National Debt Is as Close to Being ‘Like Slavery’ as Sarah Palin Is to Being President
A quick news alert for those who are still holding out: Sarah Palin will never, ever be president. She may be able to work a mic, bring in big crowds at rallies, draw some massive Tea Party donors to large dollar events, and even throw wrenches into GOP races with her intense hatred of “moderate” Republicans. Despite all of that, the likelihood that she will ever hold a major office again, much less be the leader of the free world, is slim to none.
Frankly, a lot of people should be okay with that.
The former Alaska governor turned Vice Presidential candidate turned Tea Party figurehead and reality television star is continuing to do the one thing she has always been best at: creating headlines with ridiculous, often offensive statements regarding public policy. Her latest? National debt is really a lot like slavery.
Speaking in Iowa at a fundraiser for the Faith and Freedom Coalition, a gathering of far right social conservatives usually prepping for the first in the nation Iowa caucuses, Palin plugged her new book about the “war on Christmas,” but also dropped a few choice words about the country’s debt issues.
“Our free stuff today is being paid for by taking money from our children and borrowing from China,” she said, according to the Des Moines Register. “When that money comes due — and this isn’t racist, but it’ll be like slavery when that note is due. We are going to beholden to the foreign master.”
Nothing solidifies how racist a comment is than when a speaker has to stop in mid-sentence and state that it is not in fact racist.
As the Daily Beast discusses, for the GOP “slavery” has turned into a ready shorthand for “thing I think is pretty horrible and I don’t like at all.” Gun control is slavery. Abortion is like slavery. Public schools are like slavery. Welfare is like slavery.
“It’s not hard to understand why anyone would use slavery or any other evil–like the Holocaust–to attack policies they oppose. Among co-partisans, it’s an easy way to claim the moral high ground. To everyone else, however, it’s foolish,” writes Jamelle Bouie. “If you oppose something, you should argue against it on its own terms. To compare everything you don’t like to evil is to do a disservice to yourself, and–in a small way–minimize the reality of suffering.”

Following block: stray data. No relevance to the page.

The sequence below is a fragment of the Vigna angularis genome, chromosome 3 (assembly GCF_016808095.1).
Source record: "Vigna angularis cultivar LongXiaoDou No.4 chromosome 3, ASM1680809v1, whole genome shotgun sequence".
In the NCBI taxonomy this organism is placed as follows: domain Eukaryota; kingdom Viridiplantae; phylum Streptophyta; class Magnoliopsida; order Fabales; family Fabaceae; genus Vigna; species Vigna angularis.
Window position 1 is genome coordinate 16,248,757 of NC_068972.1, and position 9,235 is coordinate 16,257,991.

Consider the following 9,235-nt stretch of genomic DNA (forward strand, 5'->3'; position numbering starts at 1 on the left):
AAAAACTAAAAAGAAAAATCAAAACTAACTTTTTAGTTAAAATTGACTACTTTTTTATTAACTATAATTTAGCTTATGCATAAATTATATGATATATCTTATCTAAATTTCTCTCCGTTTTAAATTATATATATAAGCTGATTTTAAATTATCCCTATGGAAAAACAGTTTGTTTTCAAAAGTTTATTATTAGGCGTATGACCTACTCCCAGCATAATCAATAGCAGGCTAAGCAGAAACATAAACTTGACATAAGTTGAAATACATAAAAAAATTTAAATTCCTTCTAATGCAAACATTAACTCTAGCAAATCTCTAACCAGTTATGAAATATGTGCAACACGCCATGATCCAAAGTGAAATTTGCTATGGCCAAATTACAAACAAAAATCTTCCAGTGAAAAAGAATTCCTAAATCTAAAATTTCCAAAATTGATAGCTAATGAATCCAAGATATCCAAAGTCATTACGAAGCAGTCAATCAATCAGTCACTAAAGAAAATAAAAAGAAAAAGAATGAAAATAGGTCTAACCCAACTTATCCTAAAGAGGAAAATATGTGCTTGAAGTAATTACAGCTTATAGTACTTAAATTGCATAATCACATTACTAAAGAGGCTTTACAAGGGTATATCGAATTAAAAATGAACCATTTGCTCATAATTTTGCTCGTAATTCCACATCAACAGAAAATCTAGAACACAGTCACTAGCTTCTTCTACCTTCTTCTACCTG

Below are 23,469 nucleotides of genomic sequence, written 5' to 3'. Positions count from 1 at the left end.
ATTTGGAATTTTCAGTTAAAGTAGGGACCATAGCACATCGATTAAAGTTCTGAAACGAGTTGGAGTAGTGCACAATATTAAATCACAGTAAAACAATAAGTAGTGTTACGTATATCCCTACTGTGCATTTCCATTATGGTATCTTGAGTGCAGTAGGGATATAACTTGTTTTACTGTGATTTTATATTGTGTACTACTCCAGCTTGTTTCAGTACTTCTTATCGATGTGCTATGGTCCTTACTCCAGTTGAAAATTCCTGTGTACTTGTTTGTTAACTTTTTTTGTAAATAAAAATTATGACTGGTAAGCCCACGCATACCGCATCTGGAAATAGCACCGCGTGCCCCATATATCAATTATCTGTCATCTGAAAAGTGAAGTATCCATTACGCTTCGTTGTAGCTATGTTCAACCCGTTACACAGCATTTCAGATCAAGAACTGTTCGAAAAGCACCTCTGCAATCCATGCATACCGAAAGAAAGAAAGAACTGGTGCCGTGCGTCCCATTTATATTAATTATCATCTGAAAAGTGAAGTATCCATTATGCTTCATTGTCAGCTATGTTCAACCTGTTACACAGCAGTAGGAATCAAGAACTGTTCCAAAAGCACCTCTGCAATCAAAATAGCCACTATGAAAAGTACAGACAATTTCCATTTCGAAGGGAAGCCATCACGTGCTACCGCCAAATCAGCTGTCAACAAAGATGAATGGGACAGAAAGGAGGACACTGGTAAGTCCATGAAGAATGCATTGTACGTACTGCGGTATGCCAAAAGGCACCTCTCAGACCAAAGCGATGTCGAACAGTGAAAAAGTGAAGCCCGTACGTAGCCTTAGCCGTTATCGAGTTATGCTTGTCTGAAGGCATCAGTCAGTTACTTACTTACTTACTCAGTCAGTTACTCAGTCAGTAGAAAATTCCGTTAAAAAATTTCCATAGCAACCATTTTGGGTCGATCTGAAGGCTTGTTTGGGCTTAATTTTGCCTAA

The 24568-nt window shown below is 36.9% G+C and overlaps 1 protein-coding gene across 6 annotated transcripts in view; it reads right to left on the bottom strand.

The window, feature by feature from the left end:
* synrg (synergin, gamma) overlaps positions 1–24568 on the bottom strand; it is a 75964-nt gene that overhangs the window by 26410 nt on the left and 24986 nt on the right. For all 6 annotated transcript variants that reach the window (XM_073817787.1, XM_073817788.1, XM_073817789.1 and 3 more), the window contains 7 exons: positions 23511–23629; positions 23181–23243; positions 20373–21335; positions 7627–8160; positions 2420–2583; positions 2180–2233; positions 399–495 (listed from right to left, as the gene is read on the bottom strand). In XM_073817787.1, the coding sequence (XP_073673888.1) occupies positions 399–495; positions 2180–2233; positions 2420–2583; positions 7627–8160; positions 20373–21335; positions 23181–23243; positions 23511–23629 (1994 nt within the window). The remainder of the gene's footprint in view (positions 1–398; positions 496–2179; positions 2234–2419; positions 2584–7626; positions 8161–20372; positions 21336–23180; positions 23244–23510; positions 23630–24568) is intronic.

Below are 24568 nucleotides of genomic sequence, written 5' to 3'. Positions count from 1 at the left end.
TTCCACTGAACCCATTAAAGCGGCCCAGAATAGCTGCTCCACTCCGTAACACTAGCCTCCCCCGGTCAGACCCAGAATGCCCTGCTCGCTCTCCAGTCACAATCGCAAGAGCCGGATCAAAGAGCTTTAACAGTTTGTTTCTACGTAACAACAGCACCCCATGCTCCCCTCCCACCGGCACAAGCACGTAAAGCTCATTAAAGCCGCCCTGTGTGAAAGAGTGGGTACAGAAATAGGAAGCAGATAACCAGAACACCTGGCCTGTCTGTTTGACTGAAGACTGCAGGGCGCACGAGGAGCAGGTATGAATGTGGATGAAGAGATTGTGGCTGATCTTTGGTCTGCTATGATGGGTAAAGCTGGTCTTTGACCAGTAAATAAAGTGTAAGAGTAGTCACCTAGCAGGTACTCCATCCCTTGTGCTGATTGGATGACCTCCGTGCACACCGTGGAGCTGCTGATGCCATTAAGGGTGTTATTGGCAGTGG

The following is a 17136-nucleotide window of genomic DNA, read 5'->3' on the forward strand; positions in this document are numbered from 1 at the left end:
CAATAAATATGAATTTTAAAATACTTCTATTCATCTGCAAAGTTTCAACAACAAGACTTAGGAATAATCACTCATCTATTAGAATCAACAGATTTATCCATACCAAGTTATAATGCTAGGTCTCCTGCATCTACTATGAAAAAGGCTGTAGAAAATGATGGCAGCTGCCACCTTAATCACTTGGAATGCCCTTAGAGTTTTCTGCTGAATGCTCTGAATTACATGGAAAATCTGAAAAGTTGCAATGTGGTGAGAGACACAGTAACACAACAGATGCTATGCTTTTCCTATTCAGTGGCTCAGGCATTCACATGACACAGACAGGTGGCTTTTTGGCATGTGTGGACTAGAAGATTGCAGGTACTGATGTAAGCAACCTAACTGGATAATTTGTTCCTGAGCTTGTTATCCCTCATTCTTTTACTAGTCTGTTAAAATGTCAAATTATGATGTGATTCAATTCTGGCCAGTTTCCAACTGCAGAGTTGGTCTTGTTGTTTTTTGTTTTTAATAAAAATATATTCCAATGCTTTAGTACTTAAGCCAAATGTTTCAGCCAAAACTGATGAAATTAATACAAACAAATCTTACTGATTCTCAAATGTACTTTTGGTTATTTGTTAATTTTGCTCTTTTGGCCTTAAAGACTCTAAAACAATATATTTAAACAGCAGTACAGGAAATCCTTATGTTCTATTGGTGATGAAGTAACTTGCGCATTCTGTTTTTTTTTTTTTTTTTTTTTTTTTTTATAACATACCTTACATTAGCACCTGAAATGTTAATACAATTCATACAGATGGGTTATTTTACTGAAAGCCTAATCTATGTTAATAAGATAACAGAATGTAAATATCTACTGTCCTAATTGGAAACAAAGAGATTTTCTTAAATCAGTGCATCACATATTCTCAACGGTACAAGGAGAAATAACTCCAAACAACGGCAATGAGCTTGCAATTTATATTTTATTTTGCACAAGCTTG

There are, of course, other ways to make points about the national debt if you truly believe it is an issue. Iowa Rep. Steve King did so recently, when he used his own newborn grandson as a staged photo-op to oppose it. “New grandson, Wallace King (5:21 am today:-) Priceless miracle & gift from God. National debt share $54,310,” the Iowa Republican announced on Twitter.
Whether one sees the national debt as an albatross that must be discarded, or an inevitable cost of addressing the myriad of needs of our country, from social safety nets to public education, to caring for our poor and elderly and preparing for our future (and, don’t forget the massive, massive amounts dedicated solely to our military endeavors, a line item the GOP shows no interest in cutting), the fact is if it is to be debated it must be done so respectfully and honestly. As part of that honesty, it should be recognized that the deficit has actually decreased since President Obama took office, despite the repeated reaching of the debt ceiling during his time in the White House.
Can we talk about our policy disagreements without using incendiary, hurtful and in this case dismissively racial rhetoric? Yes. But probably not with Sarah Palin, which is the clearest sign that she will never, ever be President.
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